Is all this already discounted on prices? Track live crude oil futures here on Oil Traders Blog.

Oil Capitulation

Oil prices fell to their lowest level in more than three years, dropping below $50 a barrel on Thursday, after shedding close to $100 since July as an ailing global economy pared consumption.

The sudden reversal has startled many experts. Oil futures on the New York Mercantile Exchange settled at $49.62 a barrel, down 7 percent, their lowest since May 2005. They have lost more than two-thirds of their value after settling at a peak above $145 a barrel in July.

Some analysts predict that oil could fall to $30 to $40 a barrel as the world economy worsens.

Is this the bottom fot oil prices? Have we witnessed a selling capitulation of the oil bulls?

Crude Oil Heading Into Severe Oversold Territory

Crude Oil Heading Into Severe Oversold Territory By Mike Paulenoff, http://www.mptrader.com/

Yesterday's break in crude oil and downside follow-through from the 7-year trendline at $61.60 to new bear-market lows at $56.35 has accelerated into a new downleg that is pointed right for a test of the Jan 2007 low of $49.90 next. Such a decline represents another 12% on the downside, which should press weekly oil into relatively severe oversold territory for oil and its related US Oil Fund ETF (AMEX:USO). Only a rally that sustains above $62.00 will begin to repair the technical damage inflicted during the past few sessions.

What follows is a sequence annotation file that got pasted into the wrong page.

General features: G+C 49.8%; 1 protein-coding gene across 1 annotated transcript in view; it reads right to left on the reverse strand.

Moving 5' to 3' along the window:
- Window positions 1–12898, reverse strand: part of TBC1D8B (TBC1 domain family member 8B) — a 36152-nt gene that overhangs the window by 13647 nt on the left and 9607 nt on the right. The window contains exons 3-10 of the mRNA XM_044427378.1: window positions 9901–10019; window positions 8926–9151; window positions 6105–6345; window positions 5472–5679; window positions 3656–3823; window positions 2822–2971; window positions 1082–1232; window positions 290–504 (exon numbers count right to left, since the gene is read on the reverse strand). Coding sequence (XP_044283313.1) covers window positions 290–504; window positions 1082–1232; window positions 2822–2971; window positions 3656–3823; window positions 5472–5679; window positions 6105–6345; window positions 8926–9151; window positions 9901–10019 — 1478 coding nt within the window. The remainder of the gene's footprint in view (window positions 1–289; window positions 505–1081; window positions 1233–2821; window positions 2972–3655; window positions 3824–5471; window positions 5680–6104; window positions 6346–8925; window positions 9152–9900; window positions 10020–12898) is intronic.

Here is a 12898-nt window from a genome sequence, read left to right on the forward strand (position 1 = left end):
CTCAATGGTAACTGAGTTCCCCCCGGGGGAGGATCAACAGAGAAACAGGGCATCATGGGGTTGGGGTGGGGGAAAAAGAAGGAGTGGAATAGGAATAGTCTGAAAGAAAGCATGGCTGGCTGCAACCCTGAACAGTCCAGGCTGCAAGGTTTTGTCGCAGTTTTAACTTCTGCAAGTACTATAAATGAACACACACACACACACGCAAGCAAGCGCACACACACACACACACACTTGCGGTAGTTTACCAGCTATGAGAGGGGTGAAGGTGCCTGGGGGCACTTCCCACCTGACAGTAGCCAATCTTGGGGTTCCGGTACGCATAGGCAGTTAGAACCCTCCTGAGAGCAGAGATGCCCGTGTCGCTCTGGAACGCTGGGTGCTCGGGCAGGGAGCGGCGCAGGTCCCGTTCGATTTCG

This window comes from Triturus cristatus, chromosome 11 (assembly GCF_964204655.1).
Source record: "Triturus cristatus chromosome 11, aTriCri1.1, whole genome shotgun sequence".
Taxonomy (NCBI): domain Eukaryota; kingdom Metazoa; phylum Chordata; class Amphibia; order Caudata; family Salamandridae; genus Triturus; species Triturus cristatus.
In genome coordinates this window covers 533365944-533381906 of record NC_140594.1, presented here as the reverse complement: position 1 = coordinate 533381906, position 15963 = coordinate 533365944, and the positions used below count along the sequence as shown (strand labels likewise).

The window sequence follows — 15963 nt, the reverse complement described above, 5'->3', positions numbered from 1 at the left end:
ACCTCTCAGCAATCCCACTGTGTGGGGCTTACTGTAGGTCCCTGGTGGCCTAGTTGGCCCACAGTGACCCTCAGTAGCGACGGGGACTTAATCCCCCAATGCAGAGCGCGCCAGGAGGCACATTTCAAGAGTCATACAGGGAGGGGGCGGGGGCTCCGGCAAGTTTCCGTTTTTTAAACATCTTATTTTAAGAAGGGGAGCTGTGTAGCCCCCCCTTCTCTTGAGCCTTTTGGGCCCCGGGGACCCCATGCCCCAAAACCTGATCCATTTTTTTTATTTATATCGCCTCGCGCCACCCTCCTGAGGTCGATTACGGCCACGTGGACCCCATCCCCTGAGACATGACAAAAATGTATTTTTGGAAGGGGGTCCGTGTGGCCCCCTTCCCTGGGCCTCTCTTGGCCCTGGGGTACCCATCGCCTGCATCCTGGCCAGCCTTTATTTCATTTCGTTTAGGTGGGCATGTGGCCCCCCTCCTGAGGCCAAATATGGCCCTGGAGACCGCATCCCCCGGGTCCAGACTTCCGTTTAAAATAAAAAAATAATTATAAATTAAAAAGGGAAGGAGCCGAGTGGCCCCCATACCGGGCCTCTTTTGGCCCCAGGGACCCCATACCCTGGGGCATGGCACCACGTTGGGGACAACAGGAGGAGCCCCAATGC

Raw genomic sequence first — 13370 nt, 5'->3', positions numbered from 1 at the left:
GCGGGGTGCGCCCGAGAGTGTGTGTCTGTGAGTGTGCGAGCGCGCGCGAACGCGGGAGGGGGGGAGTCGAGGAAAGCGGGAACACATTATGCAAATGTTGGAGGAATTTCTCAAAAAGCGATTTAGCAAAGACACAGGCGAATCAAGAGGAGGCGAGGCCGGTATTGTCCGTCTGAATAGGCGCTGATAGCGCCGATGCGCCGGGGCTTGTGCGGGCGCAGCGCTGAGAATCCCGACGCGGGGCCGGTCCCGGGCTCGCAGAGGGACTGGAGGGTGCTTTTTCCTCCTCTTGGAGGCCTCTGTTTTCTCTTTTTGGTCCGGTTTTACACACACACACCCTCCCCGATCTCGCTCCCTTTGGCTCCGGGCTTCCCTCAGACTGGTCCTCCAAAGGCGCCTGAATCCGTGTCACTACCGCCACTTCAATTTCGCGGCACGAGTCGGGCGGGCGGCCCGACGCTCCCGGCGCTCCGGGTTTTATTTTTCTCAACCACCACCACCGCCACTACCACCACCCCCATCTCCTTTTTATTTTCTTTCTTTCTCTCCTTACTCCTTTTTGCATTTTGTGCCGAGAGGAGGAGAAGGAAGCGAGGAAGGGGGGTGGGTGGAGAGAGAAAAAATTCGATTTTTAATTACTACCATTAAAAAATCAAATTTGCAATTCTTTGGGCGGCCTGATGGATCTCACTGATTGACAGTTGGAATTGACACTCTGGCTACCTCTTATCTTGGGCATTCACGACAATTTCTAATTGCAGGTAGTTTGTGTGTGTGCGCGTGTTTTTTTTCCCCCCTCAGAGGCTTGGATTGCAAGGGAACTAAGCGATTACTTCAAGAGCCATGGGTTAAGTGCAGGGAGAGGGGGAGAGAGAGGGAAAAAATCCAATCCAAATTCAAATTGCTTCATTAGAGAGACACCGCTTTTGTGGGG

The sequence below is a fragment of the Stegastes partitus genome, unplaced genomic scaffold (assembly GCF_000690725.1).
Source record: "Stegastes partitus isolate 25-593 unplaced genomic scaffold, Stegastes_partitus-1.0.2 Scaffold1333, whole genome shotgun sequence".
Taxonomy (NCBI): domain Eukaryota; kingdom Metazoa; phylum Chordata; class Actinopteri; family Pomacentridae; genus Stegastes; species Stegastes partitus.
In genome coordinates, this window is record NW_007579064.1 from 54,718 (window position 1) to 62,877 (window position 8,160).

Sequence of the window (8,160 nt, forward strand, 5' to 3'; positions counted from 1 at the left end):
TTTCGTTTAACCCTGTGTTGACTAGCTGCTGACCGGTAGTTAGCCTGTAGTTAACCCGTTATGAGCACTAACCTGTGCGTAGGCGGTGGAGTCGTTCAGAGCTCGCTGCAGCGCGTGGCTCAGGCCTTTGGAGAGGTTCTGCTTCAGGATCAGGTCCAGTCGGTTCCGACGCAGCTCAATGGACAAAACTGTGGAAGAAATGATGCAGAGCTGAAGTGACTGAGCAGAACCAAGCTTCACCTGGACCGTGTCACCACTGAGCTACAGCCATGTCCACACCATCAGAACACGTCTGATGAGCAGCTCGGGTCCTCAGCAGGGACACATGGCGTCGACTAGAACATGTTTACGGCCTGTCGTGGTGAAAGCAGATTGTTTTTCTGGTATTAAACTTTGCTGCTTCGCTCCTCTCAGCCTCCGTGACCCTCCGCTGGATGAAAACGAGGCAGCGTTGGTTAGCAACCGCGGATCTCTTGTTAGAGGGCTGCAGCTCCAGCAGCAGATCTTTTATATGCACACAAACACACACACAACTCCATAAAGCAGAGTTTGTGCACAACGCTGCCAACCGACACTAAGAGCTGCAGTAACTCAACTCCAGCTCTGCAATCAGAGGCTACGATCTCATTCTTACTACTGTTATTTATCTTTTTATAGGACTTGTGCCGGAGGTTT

For more of Mike Paulenoff, see his ETF Trading Diary at http://www.mptrader.com/ . To view the chart in today's analysis, visit http://www.mptrader.com/marketshistory.php?id=1190 .

Learn how to trade oil futures and you will get rich. Best online analysis on crude oil futures completely free. What is the best way to learn how to trade? Trading!

Oil Keeps Falling

Oil slipped below $54 a barrel Wednesday as stock markets across the globe fell and yet another U.S. government report illustrated the disarray in the housing market.

Light, sweet crude for December delivery fell 77 cents to settle at $53.62 a barrel on the New York Mercantile Exchange, about where prices were in January of 2007.

The dollar reversed course and traded up during the day, putting pressure on crude oil. Is this the time to test 50 dollars?